As usual, I wanted to present the top whiskies of the 2017 Canadian whiskies awards, as defined by the average of all the 11 judges individual blind scores. To illustrate how close of a race this was, look at how minutely different the top 5 were in terms of score (all within 0.4%!!). Masterson's lost its chance at a repeat by less than 0.05%! All of these fared very well in the competition:

1.  J.P. Wiser's 35 Year Old

2. Masterson's 10 Year Old (behind 0.045%)

2. Wiser’s Dissertation (behind 0.045%)

4. Wiser's Union 52 (behind 0.3%)

5. Crown Royal Hand Selected Barrel (behind 0.4%)

6. Canadian Club 40 Year Old (behind 0.5%)

6. Lot no. 40 Cask Strength (behind 0.5%)

8. Wiser's Last Barrels (behind 1%)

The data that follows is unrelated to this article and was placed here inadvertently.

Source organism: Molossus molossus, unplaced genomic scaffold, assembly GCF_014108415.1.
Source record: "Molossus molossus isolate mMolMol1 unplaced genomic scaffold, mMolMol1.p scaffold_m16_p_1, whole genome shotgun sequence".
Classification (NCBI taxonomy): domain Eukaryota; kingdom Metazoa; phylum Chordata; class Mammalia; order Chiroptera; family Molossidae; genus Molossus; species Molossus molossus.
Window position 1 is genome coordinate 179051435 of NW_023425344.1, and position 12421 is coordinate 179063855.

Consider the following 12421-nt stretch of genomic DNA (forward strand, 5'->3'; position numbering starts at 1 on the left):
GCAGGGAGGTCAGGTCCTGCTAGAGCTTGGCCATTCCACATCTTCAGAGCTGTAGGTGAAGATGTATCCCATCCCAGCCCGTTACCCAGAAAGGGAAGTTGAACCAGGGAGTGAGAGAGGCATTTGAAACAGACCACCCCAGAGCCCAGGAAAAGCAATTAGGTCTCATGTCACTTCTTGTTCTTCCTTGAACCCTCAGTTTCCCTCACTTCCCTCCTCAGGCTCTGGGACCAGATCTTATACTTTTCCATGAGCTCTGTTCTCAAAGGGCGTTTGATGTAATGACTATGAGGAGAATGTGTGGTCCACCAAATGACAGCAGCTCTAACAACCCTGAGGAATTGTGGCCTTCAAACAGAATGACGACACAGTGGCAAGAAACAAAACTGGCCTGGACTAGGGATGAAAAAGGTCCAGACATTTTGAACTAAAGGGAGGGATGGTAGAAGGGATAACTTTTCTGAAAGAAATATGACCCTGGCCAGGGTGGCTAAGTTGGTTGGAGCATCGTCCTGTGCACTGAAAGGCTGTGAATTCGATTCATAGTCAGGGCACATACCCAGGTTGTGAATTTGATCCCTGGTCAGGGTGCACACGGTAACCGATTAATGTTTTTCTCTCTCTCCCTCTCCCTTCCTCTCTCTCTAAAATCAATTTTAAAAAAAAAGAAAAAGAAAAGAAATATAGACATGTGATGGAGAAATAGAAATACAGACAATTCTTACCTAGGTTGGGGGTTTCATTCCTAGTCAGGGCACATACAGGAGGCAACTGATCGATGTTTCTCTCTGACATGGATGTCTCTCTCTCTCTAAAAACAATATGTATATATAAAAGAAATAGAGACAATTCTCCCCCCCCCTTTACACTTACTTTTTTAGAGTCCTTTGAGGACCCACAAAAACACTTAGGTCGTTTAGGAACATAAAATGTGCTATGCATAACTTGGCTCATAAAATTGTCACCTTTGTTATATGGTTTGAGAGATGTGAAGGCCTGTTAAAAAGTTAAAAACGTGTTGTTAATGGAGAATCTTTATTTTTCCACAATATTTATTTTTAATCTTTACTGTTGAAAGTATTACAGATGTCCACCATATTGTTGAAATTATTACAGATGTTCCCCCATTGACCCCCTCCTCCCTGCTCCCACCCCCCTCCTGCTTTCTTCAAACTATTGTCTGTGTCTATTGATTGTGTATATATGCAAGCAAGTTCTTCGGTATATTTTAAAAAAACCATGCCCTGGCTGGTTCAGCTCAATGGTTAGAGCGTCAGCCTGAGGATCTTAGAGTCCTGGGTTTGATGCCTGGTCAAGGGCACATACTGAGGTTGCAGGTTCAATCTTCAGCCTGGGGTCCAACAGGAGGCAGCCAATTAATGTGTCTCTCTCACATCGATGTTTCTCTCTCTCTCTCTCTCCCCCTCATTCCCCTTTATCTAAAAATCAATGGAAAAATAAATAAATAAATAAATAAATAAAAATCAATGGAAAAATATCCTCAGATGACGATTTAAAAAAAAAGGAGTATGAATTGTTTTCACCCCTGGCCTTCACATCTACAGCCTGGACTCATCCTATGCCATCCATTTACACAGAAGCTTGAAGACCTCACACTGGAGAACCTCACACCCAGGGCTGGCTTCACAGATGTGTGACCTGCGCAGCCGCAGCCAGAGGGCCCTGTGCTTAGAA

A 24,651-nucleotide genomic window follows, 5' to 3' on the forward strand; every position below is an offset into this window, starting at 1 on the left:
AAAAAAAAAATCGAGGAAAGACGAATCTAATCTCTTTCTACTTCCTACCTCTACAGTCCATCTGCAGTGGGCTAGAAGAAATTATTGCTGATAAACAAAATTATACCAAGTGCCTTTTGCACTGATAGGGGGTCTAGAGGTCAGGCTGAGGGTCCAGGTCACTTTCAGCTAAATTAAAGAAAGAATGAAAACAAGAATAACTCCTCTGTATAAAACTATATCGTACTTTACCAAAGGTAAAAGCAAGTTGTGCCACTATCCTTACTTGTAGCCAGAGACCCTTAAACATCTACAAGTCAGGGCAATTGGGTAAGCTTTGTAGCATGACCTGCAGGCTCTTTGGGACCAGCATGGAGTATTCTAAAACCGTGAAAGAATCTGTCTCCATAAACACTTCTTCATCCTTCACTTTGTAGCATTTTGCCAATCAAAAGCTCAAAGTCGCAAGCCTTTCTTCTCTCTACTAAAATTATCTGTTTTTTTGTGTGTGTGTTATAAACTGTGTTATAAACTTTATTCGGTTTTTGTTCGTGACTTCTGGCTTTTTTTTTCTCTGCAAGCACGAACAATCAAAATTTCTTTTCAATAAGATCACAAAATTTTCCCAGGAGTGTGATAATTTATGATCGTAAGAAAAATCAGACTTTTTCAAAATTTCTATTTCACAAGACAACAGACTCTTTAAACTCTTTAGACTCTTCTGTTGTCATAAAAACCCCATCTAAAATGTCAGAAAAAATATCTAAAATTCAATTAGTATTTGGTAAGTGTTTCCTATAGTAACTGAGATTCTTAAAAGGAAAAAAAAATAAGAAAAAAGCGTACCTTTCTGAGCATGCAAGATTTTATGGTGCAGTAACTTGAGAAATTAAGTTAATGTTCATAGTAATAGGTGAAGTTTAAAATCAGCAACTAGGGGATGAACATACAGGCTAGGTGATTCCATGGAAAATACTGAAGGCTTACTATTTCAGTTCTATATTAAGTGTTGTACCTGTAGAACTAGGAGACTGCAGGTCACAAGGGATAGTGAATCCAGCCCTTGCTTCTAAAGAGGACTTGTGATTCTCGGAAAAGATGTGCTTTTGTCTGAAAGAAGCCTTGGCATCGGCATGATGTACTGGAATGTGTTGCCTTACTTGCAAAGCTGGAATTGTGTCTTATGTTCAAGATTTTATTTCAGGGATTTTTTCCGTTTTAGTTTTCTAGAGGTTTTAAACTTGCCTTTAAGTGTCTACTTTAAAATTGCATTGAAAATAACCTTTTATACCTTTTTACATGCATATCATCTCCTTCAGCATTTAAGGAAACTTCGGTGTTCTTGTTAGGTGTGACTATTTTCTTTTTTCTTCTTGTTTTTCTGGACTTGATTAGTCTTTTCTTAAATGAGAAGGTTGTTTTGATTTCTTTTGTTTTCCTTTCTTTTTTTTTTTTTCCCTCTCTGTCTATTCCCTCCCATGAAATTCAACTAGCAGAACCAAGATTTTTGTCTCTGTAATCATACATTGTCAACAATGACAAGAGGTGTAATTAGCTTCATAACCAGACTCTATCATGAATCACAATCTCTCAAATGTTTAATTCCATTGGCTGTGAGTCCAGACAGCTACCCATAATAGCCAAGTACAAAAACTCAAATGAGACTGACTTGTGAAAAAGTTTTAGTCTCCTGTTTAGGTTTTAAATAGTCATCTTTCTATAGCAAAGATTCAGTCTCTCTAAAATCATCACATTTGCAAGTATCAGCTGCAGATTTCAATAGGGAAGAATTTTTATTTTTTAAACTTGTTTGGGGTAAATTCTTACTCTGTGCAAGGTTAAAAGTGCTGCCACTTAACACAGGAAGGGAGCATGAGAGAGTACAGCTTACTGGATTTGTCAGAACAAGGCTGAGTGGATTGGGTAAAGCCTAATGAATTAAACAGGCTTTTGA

9. Gooderham & Worts 4 Grain (behind 1.4%)

10. Caribou Crossing Single Barrel (behind 1.8%)

So, the Hiram Walker distillery accounted for (at least) 7 of the top 10, and Corby's snagged 6 of the top 10.

As a (interesting) comparison, here were my top 5 ranked whiskies in the awards:

1. Wiser's Union 52

2. Masterson's 10 Year Old Rye

3. Lot no. 40 Cask Strength

4.  Canadian Club 40 Year Old

5. Lot no. 40

Review: Westland Distillery Peat Week American Single Malt Whiskey by Jason Hambrey

Image courtesy of Westland Distillery.

Image courtesy of Westland Distillery.

ABV
54.4%
Aging
First Fill Ex-Bourbon & New American Oak
Recipe
100% Heavily Peated Malted Barley
Distiller Westland (Seattle, Washington)

Westland released this limited edition, created from peated Scottish barley, in three different labels, at cask strength of 54.4%, representing the best of big, peated whisky from Westland. It's a blend of distillate 36-56 months old, and a blend of two first-fill ex-bourbon casks and five new american oak barrels. 1500 bottles produced.